What is coral?
Each piece of reef is made up of many coral polyps, which are actually animals, and the rock (calcium carbonate or limestone) that they attach themselves to. Coral reefs are made up of billions and billions of coral polyps. These tiny coral polyp animals, not much bigger than the head of a pin or match, are able to build the largest living growing structures on Earth, namely “The Great Barrier Reef” and our own “Ningaloo Reef”.
Polyps are considered very basic, primitive animals. They have a mouth surrounded by tentacles, a body cavity or gut, they extract food, and with it calcium, from the water. (To picture this, imagine a jellyfish in an egg cup backwards). The calcium undergoes a chemical reaction within the polyp gut to become calcium carbonate, which is continually secreted by the polyp in solution form, producing the rock formations that make the reef and house the polyps themselves. It is then hardened by the water and becomes solidified calcium or limestone.
So coral polyps not only make themselves a house, but a place to live, hide, sleep and feed for every other coral reef inhabitant. Does that sound basic and primitive to you?
Having Friends Around For Dinner - A Study In Sybiosis
Corals, like any living thing, need energy to survive, which they get by eating whatever they can catch when they extend their tentacles armed with little harpoons called stinging cells containing toxins which they fire at the rising Zooplankton (animal plankton) in the early evening to capture, then they eat it. They take it into their gut and digest it with enzymes. They expire carbon dioxide (CO2), as do all animals.
Much more important to the polyp, and therefore to the reef’s development, is that living inside the body tissue of a coral polyp, sometimes even from the larva stage, is a minute single cell algae (plant) known as Zooxanthallae (pronounced zoo-zanth-a-lay).
These minute algae produce up to 98% of the energy compounds the polyps need in return for a safe place to live. This is why coral is found in warm clear and sunlit waters so its faithful friend the algae can continue to provide the coral food through photosynthesis because without the algae’s food source it couldn’t survive. This give-and-take relationship, where 2 different species live together for a mutual benefit, between the animal (polyp) and plant (zooxanthallae), is called symbiosis.
Not only does the zooxanthallae algae provide most of the polyp’s food, it also provides the coral with its colour.
Coral’s natural colour is white, for the same reason our bones are – it is all made from calcium carbonate. Any colour coral has comes from the particular type of algae living inside its stomach - different algae provide different colourings.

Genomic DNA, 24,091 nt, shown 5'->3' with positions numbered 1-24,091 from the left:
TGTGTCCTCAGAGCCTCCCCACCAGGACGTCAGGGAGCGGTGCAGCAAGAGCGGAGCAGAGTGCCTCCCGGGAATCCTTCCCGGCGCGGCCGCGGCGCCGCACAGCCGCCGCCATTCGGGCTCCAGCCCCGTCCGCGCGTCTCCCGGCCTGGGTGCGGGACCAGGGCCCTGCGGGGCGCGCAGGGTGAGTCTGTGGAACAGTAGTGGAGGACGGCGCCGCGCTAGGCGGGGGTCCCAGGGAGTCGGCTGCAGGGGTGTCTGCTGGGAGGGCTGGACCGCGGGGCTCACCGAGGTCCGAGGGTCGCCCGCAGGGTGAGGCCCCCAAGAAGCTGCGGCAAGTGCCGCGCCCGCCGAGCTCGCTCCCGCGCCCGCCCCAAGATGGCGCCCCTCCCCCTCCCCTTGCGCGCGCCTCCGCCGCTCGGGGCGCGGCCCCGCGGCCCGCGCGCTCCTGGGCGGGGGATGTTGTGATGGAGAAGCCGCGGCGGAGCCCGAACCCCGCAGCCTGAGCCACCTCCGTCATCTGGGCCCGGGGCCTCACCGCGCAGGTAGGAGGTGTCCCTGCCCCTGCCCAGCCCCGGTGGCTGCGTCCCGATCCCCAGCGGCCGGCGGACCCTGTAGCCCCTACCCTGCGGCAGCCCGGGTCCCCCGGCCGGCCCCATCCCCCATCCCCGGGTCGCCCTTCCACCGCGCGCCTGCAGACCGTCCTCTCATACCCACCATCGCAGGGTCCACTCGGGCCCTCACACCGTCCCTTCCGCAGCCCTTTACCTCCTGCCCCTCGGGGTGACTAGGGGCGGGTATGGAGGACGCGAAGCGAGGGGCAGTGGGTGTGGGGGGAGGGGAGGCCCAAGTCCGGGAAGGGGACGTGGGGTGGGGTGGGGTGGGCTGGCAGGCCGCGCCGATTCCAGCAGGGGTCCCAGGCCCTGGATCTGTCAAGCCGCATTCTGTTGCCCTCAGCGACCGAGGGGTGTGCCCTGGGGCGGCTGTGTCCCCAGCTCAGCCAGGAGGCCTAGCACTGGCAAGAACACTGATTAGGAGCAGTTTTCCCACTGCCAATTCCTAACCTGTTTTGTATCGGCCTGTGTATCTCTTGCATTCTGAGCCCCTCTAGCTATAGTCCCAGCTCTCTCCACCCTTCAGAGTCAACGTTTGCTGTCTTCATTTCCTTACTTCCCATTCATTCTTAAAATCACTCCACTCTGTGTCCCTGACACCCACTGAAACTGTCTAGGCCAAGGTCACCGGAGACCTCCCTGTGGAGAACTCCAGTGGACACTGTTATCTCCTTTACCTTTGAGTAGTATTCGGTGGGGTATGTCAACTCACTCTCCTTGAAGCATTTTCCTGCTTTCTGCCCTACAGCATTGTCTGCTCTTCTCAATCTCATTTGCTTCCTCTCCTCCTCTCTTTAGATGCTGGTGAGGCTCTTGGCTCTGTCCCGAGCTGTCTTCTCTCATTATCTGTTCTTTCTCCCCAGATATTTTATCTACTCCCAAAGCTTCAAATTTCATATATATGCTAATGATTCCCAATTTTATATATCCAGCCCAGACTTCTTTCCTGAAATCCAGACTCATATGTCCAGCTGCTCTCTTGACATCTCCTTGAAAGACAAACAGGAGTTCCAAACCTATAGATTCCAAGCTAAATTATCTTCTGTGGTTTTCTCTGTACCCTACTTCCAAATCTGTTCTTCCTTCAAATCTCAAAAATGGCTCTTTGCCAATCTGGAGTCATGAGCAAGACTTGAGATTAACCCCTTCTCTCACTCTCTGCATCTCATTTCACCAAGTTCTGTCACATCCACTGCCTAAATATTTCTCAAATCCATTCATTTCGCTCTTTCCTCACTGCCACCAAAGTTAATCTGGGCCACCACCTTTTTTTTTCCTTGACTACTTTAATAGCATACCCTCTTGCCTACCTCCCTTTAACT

Location, Location, Location
There are 2 major coral types, soft and hard coral. The reef you mostly see is hard coral.
What you see when you snorkel around these amazingly colourful corals, with all their wonderful and weird shapes and sizes is not as it appears, soft and leafy but in fact, very hard, sharp and brittle solid rock. For this reason we ask you not to touch, stand on or lean your weight on the coral while you are swimming. Some of the formations have taken hundreds of years to grow. If you need another reason, you will get cuts and scratches which are very hard to heal.
Hard corals are the reef forming corals, soft corals don’t contribute to the reef forming process much at all. However, soft corals have the ability to kill the hard corals. They produce chemicals called Turpines which are lethal to hard corals. The soft corals manoeuvre around - very, very slowly, but they do have the ability to manoeuvre. They select a likely place to stay, release their chemical, kill an area and attach themselves to it.
But why doesn’t the soft coral take over all the hard coral?
The hard corals are much longer living and the soft corals are far more easily storm and wave damaged, knocking them from their perch, and tumbling them around until they simply disintegrate. So soft corals mostly live at depths hard coral doesn’t like where they are protected from wave action.
For hard corals to grow successfully, they need certain geographical features to be present. Firstly they need a hard base to anchor onto. They glue themselves down for life (that is except for mushroom / fungi species).
They need relatively shallow, warm water 18°C and above and most importantly, plenty of sunshine. Most coral reefs develop between 30° north and south of the equator. Coral Bay is about 23° south, at about the same level as Rockhampton in Queensland and Alice Springs.
The Ningaloo Reef owes its existence to a warm water current called the Leeuwin Current. This current originates in the Pacific Ocean, flows over the north of Australia, through the Arafura Sea, down the eastern edge of the Timor Sea, down this west coast of Australia through the Indian Ocean, and right around to the southern coastline where it fades out into the Southern Ocean. The fact that this current flows down the western coast of this country makes it unique on the globe. There is no other large land mass on earth that has a warm water west coast current, and consequently there is no other significant coral reef situated on the western edge of any large land mass on earth.
And so close to the shore!